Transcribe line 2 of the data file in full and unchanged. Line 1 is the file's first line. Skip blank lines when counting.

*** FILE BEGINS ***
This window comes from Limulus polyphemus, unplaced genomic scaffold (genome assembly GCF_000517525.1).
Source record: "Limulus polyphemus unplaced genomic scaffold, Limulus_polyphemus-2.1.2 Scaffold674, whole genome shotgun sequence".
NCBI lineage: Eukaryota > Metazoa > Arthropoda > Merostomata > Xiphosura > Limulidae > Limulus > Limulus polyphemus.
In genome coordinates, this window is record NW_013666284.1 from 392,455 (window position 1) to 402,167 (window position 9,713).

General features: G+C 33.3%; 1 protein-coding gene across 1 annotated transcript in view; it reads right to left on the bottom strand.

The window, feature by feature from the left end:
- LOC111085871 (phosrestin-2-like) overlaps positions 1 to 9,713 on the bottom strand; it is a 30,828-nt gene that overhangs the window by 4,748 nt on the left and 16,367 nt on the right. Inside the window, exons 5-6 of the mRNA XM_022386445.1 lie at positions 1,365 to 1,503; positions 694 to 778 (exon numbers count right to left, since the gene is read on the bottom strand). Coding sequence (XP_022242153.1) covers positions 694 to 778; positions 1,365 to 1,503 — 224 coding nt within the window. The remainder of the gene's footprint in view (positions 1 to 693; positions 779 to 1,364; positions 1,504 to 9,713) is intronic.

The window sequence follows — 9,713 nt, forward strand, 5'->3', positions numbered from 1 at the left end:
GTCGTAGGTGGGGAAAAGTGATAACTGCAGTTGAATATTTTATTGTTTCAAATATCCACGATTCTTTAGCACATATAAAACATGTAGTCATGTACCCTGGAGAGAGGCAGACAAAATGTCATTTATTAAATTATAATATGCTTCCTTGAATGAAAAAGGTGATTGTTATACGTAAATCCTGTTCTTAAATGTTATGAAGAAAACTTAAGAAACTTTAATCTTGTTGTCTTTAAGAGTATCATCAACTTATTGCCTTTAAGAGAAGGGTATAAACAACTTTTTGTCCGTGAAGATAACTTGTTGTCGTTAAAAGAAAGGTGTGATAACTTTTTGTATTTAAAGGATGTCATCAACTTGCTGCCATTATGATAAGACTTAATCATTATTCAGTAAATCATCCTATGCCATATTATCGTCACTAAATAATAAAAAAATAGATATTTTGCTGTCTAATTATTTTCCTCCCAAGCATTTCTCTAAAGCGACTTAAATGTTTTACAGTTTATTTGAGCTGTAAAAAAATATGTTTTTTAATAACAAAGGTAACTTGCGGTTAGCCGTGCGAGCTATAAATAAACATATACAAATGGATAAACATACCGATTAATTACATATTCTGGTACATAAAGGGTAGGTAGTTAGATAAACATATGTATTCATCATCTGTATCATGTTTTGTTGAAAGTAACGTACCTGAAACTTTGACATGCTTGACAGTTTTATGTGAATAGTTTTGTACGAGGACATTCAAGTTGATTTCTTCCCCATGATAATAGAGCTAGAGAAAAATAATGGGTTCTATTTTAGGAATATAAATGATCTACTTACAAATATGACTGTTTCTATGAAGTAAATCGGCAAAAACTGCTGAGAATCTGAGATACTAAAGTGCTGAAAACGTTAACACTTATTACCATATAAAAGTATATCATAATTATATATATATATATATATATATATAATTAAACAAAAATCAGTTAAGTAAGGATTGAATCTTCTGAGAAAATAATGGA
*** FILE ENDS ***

Source record: "Limulus polyphemus unplaced genomic scaffold, Limulus_polyphemus-2.1.2 Scaffold674, whole genome shotgun sequence".